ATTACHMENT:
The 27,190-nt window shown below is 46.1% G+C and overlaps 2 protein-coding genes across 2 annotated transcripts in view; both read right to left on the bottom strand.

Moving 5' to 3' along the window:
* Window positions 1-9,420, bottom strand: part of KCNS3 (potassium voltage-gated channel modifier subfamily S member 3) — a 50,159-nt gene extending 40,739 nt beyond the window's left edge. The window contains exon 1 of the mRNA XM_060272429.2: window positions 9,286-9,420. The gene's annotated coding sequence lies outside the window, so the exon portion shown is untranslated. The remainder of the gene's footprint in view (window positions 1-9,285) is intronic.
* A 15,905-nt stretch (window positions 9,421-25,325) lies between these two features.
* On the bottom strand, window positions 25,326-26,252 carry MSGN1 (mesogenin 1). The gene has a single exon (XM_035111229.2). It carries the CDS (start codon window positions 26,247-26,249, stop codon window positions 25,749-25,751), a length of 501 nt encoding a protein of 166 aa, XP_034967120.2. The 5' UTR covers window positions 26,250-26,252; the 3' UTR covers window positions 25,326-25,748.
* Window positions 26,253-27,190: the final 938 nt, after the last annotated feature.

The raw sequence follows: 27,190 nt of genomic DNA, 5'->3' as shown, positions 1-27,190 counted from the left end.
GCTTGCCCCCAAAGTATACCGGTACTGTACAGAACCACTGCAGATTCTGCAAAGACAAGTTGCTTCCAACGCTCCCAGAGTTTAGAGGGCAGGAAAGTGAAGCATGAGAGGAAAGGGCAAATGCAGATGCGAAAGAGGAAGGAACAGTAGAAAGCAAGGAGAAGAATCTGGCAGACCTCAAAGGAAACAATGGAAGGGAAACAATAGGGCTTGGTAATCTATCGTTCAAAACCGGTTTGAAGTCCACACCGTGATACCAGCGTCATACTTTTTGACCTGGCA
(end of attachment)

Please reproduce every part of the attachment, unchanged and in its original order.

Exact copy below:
The 27,190-nt window shown below is 46.1% G+C and overlaps 2 protein-coding genes across 2 annotated transcripts in view; both read right to left on the bottom strand.

Moving 5' to 3' along the window:
* Window positions 1-9,420, bottom strand: part of KCNS3 (potassium voltage-gated channel modifier subfamily S member 3) — a 50,159-nt gene extending 40,739 nt beyond the window's left edge. The window contains exon 1 of the mRNA XM_060272429.2: window positions 9,286-9,420. The gene's annotated coding sequence lies outside the window, so the exon portion shown is untranslated. The remainder of the gene's footprint in view (window positions 1-9,285) is intronic.
* A 15,905-nt stretch (window positions 9,421-25,325) lies between these two features.
* On the bottom strand, window positions 25,326-26,252 carry MSGN1 (mesogenin 1). The gene has a single exon (XM_035111229.2). It carries the CDS (start codon window positions 26,247-26,249, stop codon window positions 25,749-25,751), a length of 501 nt encoding a protein of 166 aa, XP_034967120.2. The 5' UTR covers window positions 26,250-26,252; the 3' UTR covers window positions 25,326-25,748.
* Window positions 26,253-27,190: the final 938 nt, after the last annotated feature.

The raw sequence follows: 27,190 nt of genomic DNA, 5'->3' as shown, positions 1-27,190 counted from the left end.
GCTTGCCCCCAAAGTATACCGGTACTGTACAGAACCACTGCAGATTCTGCAAAGACAAGTTGCTTCCAACGCTCCCAGAGTTTAGAGGGCAGGAAAGTGAAGCATGAGAGGAAAGGGCAAATGCAGATGCGAAAGAGGAAGGAACAGTAGAAAGCAAGGAGAAGAATCTGGCAGACCTCAAAGGAAACAATGGAAGGGAAACAATAGGGCTTGGTAATCTATCGTTCAAAACCGGTTTGAAGTCCACACCGTGATACCAGCGTCATACTTTTTGACCTGGCA